|Power of the Powerless|
|By Ben Muessig|
Looking back on his days at Brown, Brooklyn social activist Mark Winston Griffith admits that he just might have spent a little too much time organizing and protesting. He marched in numerous anti-apartheid protests. He was a leader of the campaign to increase the diversity of Brown's faculty that culminated in the student takeover of the John Carter Brown Library."I came of age politically at Brown," Griffith says. "I always believed that what I was doing outside the classroom was as important as what I was doing inside the classroom." All the same, there was a price to pay. "I had four incompletes by the end of the year," he says. "I had to finish over the summer."
Griffith currently runs the Brooklyn Movement Center, a community organizing group and public-policy think tank founded in June. It is the latest step in Griffith's 25-year-long career fighting for social and economic justice in the New York City borough where his family has lived for four generations.
"The idea is to help local people come from the margins and become part of the central conversation about policy, about things that need to be changed in the community," Griffith says. "There is a whole host of things that people are passionate about but don't necessarily feel like they have the power or a broad enough platform to fight in a very effective way."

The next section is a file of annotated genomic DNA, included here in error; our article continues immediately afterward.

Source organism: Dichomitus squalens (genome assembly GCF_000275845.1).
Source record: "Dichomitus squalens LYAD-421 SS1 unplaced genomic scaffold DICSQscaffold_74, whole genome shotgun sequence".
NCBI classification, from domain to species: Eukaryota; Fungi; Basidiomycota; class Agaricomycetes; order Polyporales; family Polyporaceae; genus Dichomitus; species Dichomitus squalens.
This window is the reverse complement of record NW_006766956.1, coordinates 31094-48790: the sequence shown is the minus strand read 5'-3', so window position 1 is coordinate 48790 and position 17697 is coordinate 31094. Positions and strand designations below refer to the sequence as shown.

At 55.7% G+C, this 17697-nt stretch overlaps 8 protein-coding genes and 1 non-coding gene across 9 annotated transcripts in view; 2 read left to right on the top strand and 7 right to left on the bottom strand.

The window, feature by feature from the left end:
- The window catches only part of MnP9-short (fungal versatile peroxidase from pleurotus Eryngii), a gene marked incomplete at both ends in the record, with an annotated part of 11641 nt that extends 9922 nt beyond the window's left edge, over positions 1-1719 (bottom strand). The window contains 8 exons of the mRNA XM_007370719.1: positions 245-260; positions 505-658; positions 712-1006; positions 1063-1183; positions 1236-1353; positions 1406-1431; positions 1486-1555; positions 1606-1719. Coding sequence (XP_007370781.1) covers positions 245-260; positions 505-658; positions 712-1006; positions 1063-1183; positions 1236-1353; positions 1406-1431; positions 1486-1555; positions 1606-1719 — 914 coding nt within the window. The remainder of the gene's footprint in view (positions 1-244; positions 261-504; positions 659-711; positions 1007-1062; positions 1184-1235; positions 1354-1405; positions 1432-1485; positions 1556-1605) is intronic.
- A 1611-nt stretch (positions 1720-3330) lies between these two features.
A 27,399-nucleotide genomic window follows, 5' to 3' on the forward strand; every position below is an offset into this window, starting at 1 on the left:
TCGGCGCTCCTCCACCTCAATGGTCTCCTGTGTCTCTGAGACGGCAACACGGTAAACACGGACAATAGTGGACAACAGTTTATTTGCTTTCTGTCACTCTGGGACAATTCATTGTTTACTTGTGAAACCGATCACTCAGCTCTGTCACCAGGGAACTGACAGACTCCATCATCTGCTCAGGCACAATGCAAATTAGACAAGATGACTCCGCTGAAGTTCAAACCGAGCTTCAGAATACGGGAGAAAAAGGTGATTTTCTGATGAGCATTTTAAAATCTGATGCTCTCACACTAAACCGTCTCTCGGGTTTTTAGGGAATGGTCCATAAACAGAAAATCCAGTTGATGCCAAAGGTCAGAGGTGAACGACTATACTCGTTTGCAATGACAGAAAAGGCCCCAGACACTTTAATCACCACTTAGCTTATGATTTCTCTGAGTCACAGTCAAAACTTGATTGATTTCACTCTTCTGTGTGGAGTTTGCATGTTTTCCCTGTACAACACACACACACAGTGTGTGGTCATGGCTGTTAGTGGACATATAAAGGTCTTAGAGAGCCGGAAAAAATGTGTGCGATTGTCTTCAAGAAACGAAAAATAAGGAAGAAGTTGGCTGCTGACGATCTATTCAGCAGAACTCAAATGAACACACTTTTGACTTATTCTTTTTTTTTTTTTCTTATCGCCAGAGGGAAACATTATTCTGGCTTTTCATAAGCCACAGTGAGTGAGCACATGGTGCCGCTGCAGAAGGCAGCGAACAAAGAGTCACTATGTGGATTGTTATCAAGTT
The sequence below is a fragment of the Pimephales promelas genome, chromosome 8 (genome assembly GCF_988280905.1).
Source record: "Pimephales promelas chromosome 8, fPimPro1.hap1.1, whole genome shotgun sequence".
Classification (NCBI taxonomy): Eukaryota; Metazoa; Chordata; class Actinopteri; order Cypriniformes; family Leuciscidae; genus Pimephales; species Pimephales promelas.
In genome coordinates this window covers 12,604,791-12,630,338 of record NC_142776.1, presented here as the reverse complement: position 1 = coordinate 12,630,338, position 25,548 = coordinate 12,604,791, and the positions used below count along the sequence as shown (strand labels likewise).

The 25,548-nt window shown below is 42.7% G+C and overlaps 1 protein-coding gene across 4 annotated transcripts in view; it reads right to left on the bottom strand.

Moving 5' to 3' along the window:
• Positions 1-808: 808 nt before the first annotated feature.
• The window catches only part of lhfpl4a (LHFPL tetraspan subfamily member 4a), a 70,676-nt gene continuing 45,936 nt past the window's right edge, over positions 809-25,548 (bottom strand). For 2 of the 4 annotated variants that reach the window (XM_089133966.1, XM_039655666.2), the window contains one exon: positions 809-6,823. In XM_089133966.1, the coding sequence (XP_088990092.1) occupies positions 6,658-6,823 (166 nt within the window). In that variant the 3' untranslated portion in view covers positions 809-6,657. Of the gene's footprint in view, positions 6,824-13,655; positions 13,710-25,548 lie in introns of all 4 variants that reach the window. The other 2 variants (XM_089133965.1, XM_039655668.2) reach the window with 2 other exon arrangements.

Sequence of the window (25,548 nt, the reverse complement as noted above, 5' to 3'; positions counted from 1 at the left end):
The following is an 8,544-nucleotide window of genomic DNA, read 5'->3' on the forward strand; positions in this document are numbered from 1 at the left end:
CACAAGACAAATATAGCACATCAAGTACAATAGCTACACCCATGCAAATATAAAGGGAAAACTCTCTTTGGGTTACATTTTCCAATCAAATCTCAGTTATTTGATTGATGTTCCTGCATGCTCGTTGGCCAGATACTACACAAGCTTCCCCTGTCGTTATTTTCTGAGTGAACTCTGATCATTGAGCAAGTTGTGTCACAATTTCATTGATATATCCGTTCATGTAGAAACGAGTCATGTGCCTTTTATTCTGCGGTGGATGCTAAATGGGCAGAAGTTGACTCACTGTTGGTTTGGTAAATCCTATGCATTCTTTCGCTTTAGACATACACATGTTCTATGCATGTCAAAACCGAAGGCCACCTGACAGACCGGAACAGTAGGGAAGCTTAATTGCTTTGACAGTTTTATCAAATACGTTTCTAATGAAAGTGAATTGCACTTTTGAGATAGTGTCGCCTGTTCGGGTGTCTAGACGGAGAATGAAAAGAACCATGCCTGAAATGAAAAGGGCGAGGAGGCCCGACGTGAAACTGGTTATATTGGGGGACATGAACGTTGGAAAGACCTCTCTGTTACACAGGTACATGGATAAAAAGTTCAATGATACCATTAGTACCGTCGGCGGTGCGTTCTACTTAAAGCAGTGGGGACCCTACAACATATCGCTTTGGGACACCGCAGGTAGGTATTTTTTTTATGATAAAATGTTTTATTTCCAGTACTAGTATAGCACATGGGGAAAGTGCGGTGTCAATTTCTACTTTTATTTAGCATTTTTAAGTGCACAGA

Griffith double-majored in English and African American studies at Brown, and after graduating applied for a job as an intern with New York State Assemblyman Albert Vann. Vann represented central Brooklyn, where Griffith's family had long been a fixture.
"All I wanted to do after I graduated was return to the neighborhood where I was born,' Griffith says. Unfortunately, he didn't get the job.
He began gravitating towards the nonprofit sector and went on to found the Central Brooklyn Federal Credit Union, an African American–owned, community-based bank that managed over $1 million in deposits.
Last year, Griffith decided to give public office a shot by running for the New York City Council. In a sense he had come full circle: his opponent was Albert Vann. Once again Vann blocked Griffith's ambition, winning by several hundred votes. Griffith now thinks his loss was for the best.
"My ability to effect change would have been severely compromised by becoming a city councilperson," he says. "I never felt like we had real strong allies within the council on social justice or progressive issues."
So Griffith quit his job at the Drum Major Institute for Public Policy, a progressive New York City think tank, and founded the Brooklyn Movement Center (MC). "I left the highest-paying, highest-profile job that I ever had—a job that I loved, quite frankly—to do something I feel even more passionate about," he says.
Griffith says the Center will provide the tools and the know-how Central Brooklynites need to focus attention on such issues as public safety and neighborhood improvement. "We exert some of our demands through our votes," he explains, "but we don't exert enough of those demands through issue-based campaigns that are very specific about what is wrong in our community and what needs to be changed. We really don't have a well-developed community organizing culture that can function aggressively outside the electoral sphere."
Ben Muessig is a writer and photographer living in Brooklyn, N.Y.